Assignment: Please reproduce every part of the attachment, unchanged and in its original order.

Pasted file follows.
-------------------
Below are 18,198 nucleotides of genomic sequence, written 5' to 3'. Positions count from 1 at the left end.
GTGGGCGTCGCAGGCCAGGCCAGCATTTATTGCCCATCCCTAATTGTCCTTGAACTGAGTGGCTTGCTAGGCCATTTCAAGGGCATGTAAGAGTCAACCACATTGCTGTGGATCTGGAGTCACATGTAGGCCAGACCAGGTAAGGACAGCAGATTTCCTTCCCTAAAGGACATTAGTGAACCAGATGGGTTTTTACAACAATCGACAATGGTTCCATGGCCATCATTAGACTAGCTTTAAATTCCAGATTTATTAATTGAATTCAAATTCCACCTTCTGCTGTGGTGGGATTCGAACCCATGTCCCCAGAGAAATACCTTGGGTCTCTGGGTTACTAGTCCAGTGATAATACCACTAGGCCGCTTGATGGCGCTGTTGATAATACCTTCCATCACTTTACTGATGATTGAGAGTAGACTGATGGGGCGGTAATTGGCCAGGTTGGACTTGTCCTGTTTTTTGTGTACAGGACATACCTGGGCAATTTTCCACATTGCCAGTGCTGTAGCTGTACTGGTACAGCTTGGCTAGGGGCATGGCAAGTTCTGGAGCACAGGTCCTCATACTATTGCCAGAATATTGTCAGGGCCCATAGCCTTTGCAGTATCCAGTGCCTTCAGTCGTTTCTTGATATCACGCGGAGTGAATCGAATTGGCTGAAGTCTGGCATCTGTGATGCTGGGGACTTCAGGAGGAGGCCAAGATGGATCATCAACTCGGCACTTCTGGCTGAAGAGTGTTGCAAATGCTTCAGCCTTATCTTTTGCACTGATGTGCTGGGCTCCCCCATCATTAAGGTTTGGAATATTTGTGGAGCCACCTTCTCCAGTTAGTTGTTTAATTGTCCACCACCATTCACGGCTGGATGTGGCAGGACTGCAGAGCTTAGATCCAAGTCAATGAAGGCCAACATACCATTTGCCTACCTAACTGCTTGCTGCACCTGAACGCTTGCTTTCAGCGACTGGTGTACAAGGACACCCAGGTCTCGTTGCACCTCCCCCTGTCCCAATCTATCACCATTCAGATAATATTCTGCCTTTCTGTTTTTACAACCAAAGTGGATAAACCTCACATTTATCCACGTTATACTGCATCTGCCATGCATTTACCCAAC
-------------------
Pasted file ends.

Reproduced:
Below are 18,198 nucleotides of genomic sequence, written 5' to 3'. Positions count from 1 at the left end.
GTGGGCGTCGCAGGCCAGGCCAGCATTTATTGCCCATCCCTAATTGTCCTTGAACTGAGTGGCTTGCTAGGCCATTTCAAGGGCATGTAAGAGTCAACCACATTGCTGTGGATCTGGAGTCACATGTAGGCCAGACCAGGTAAGGACAGCAGATTTCCTTCCCTAAAGGACATTAGTGAACCAGATGGGTTTTTACAACAATCGACAATGGTTCCATGGCCATCATTAGACTAGCTTTAAATTCCAGATTTATTAATTGAATTCAAATTCCACCTTCTGCTGTGGTGGGATTCGAACCCATGTCCCCAGAGAAATACCTTGGGTCTCTGGGTTACTAGTCCAGTGATAATACCACTAGGCCGCTTGATGGCGCTGTTGATAATACCTTCCATCACTTTACTGATGATTGAGAGTAGACTGATGGGGCGGTAATTGGCCAGGTTGGACTTGTCCTGTTTTTTGTGTACAGGACATACCTGGGCAATTTTCCACATTGCCAGTGCTGTAGCTGTACTGGTACAGCTTGGCTAGGGGCATGGCAAGTTCTGGAGCACAGGTCCTCATACTATTGCCAGAATATTGTCAGGGCCCATAGCCTTTGCAGTATCCAGTGCCTTCAGTCGTTTCTTGATATCACGCGGAGTGAATCGAATTGGCTGAAGTCTGGCATCTGTGATGCTGGGGACTTCAGGAGGAGGCCAAGATGGATCATCAACTCGGCACTTCTGGCTGAAGAGTGTTGCAAATGCTTCAGCCTTATCTTTTGCACTGATGTGCTGGGCTCCCCCATCATTAAGGTTTGGAATATTTGTGGAGCCACCTTCTCCAGTTAGTTGTTTAATTGTCCACCACCATTCACGGCTGGATGTGGCAGGACTGCAGAGCTTAGATCCAAGTCAATGAAGGCCAACATACCATTTGCCTACCTAACTGCTTGCTGCACCTGAACGCTTGCTTTCAGCGACTGGTGTACAAGGACACCCAGGTCTCGTTGCACCTCCCCCTGTCCCAATCTATCACCATTCAGATAATATTCTGCCTTTCTGTTTTTACAACCAAAGTGGATAAACCTCACATTTATCCACGTTATACTGCATCTGCCATGCATTTACCCAAC